Reading books in 2017 was an excruciating struggle as I was aiming to complete my Goodreads Reading Challenge (55 books). Are those too many books? No. But did I complete my challenge? Well, no. I read 43 out of 55; which I consider being a really good score. I made it a point that these books be as diverse as possible. Although, there were some that really disappointed me. And some that had me bawling. So, without further ado, I bring to you a list of books I read in 2017 that I would recommend to literally everyone.
1984 by George Orwell
I know! Everyone probably knows about this one (and has read it), but I really have to put it on the list. This is a classic dystopian novel; a political thriller. George Orwell shares his visions of a totalitarian and a bureaucratic world. Although the novel lacks character depths, it should be read for its terrifyingly political and hauntingly psychological themes.
Aristotle and Dante discover the secrets of the universe by Benjamin Alire Sáenz
There are very few books you shouldn’t go without reading and this is one of those. A very heartwarming story of two teenage Mexican-American boys Aristotle and Dante who seem to have very few things in common. This novel is a coming of age story that weaves the lives of these two boys in a very beautiful way. In conclusion, I’d call this one an emotional rollercoaster because this book really makes you feel things.
We should all be feminists by Chimamanda Ngozi Adichie
Adapted from her much-viewed TEDx talk of the same name, this book will have you gift a copy to literally every person in the world. Chimamanda Ngozi Adichie talks about feminism and what it means today in a very short, effective way. She narrates her personal experiences making fantastic points and yet, without coming off as preachy. A very eloquent read that can be read in under half an hour.
Night on the Galactic Railroad by Kenji Miyazawa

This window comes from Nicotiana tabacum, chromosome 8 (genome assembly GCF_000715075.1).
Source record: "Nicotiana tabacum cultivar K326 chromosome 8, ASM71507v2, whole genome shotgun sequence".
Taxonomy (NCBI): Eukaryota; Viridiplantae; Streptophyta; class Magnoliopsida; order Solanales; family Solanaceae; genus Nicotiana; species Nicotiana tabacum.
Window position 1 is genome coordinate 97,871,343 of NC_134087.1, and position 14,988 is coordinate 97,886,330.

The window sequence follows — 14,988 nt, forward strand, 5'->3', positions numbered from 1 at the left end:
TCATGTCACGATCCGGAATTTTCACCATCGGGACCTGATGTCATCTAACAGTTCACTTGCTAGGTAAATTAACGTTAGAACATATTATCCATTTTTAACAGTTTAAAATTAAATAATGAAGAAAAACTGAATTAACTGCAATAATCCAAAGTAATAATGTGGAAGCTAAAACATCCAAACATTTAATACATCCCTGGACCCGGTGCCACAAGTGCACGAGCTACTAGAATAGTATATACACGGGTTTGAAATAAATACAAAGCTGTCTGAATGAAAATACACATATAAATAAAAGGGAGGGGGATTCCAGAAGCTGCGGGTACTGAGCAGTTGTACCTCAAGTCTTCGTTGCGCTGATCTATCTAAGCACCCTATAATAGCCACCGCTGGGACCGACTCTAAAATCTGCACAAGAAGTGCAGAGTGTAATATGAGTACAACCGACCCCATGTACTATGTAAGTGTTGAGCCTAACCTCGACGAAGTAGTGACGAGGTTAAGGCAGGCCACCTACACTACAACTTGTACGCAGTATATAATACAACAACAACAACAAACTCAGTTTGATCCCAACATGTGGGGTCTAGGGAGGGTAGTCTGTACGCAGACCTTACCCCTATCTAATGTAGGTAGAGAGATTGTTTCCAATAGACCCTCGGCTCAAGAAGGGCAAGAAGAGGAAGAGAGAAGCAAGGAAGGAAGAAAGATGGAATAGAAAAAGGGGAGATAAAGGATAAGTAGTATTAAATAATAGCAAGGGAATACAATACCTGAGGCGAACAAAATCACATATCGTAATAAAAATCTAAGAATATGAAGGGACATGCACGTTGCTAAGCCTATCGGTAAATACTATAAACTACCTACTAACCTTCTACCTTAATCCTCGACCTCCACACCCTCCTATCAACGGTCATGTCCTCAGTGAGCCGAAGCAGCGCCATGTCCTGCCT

Japanese authors never fail to metamorphose an ordinary situation into something that is really riveting. And this book is no exception. It is a story of two little boys, Giovanni and Campanella, who take the magical train bound for the Milky Way. Along with sheer imagination, this book touches themes such as dreams, loss and afterlife.
Kitchen by Yoshimoto Banana
Yet another book by a Japanese author; this one also revolving around the loss of loved ones. The protagonist of this novel is an orphan who was raised by her grandmother. Following the death of the grandmother, this story begins revolving around the everyday reality of life and death. So why the title Kitchen? Well, read the book to find out!
Lifting the Veil: Selected Writings of Ismat Chughtai
A friend lent me this book and it is just wow. As the name itself suggests, this is a collection of some of the writings of Ismat Chughtai where she talks about politics, society and female sexuality with such boldness, it’s unbelievable! Mostly because, she wrote these stories in the 1940s (originally in Urdu), a time when women even thinking such was frowned upon. So, on the whole, this a brilliant read if not brave.
Simon vs. the Homo sapiens agenda by Becky Albertalli
Simon vs. the Homo sapiens agenda follows the story of a 16-year-old, not-so-openly gay Simon Spier. And no, this is not yet another sad gay book with a terrible ending. If this book is anything, then it’s a cute romance between Simon and well…a mystery boy. Because yes, this mystery is everything! So do yourself a favour and pick this one up like, right now!